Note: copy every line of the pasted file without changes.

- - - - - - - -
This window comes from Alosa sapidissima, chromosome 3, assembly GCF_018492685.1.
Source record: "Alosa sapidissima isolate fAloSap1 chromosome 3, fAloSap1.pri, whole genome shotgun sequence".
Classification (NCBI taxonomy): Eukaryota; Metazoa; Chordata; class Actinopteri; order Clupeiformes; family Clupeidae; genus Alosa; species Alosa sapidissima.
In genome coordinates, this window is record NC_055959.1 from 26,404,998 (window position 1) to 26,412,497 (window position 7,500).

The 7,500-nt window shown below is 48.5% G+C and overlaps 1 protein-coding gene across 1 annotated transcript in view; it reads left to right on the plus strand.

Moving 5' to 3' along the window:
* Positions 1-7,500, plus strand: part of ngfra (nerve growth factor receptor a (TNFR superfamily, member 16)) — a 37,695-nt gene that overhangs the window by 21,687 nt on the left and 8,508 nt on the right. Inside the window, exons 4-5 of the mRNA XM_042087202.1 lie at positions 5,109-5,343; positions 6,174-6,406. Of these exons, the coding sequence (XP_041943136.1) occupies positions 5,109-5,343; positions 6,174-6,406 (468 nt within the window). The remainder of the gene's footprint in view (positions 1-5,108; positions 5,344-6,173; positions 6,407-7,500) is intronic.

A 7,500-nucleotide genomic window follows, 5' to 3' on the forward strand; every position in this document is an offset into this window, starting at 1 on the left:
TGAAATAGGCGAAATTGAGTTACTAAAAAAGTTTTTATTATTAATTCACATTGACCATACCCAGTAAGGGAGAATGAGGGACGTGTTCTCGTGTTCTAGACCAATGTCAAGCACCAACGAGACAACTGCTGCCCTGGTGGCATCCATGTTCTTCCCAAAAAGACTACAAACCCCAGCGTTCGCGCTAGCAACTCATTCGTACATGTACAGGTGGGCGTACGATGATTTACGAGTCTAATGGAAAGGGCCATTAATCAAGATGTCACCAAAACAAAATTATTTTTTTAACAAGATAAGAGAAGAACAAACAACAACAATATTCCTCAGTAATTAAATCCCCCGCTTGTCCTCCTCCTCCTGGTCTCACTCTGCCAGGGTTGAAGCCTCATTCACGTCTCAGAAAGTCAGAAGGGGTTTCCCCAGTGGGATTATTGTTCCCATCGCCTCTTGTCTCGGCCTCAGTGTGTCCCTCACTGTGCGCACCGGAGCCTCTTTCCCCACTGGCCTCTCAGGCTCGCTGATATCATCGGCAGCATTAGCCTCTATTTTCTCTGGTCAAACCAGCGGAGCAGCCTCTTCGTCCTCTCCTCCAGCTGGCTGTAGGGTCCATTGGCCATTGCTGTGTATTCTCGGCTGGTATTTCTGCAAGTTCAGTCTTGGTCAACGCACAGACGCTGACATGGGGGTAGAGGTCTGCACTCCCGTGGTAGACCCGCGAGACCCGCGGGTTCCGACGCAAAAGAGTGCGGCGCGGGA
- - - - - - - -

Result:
This window comes from Alosa sapidissima, chromosome 3, assembly GCF_018492685.1.
Source record: "Alosa sapidissima isolate fAloSap1 chromosome 3, fAloSap1.pri, whole genome shotgun sequence".
Classification (NCBI taxonomy): Eukaryota; Metazoa; Chordata; class Actinopteri; order Clupeiformes; family Clupeidae; genus Alosa; species Alosa sapidissima.
In genome coordinates, this window is record NC_055959.1 from 26,404,998 (window position 1) to 26,412,497 (window position 7,500).

The 7,500-nt window shown below is 48.5% G+C and overlaps 1 protein-coding gene across 1 annotated transcript in view; it reads left to right on the plus strand.

Moving 5' to 3' along the window:
* Positions 1-7,500, plus strand: part of ngfra (nerve growth factor receptor a (TNFR superfamily, member 16)) — a 37,695-nt gene that overhangs the window by 21,687 nt on the left and 8,508 nt on the right. Inside the window, exons 4-5 of the mRNA XM_042087202.1 lie at positions 5,109-5,343; positions 6,174-6,406. Of these exons, the coding sequence (XP_041943136.1) occupies positions 5,109-5,343; positions 6,174-6,406 (468 nt within the window). The remainder of the gene's footprint in view (positions 1-5,108; positions 5,344-6,173; positions 6,407-7,500) is intronic.

A 7,500-nucleotide genomic window follows, 5' to 3' on the forward strand; every position in this document is an offset into this window, starting at 1 on the left:
TGAAATAGGCGAAATTGAGTTACTAAAAAAGTTTTTATTATTAATTCACATTGACCATACCCAGTAAGGGAGAATGAGGGACGTGTTCTCGTGTTCTAGACCAATGTCAAGCACCAACGAGACAACTGCTGCCCTGGTGGCATCCATGTTCTTCCCAAAAAGACTACAAACCCCAGCGTTCGCGCTAGCAACTCATTCGTACATGTACAGGTGGGCGTACGATGATTTACGAGTCTAATGGAAAGGGCCATTAATCAAGATGTCACCAAAACAAAATTATTTTTTTAACAAGATAAGAGAAGAACAAACAACAACAATATTCCTCAGTAATTAAATCCCCCGCTTGTCCTCCTCCTCCTGGTCTCACTCTGCCAGGGTTGAAGCCTCATTCACGTCTCAGAAAGTCAGAAGGGGTTTCCCCAGTGGGATTATTGTTCCCATCGCCTCTTGTCTCGGCCTCAGTGTGTCCCTCACTGTGCGCACCGGAGCCTCTTTCCCCACTGGCCTCTCAGGCTCGCTGATATCATCGGCAGCATTAGCCTCTATTTTCTCTGGTCAAACCAGCGGAGCAGCCTCTTCGTCCTCTCCTCCAGCTGGCTGTAGGGTCCATTGGCCATTGCTGTGTATTCTCGGCTGGTATTTCTGCAAGTTCAGTCTTGGTCAACGCACAGACGCTGACATGGGGGTAGAGGTCTGCACTCCCGTGGTAGACCCGCGAGACCCGCGGGTTCCGACGCAAAAGAGTGCGGCGCGGGA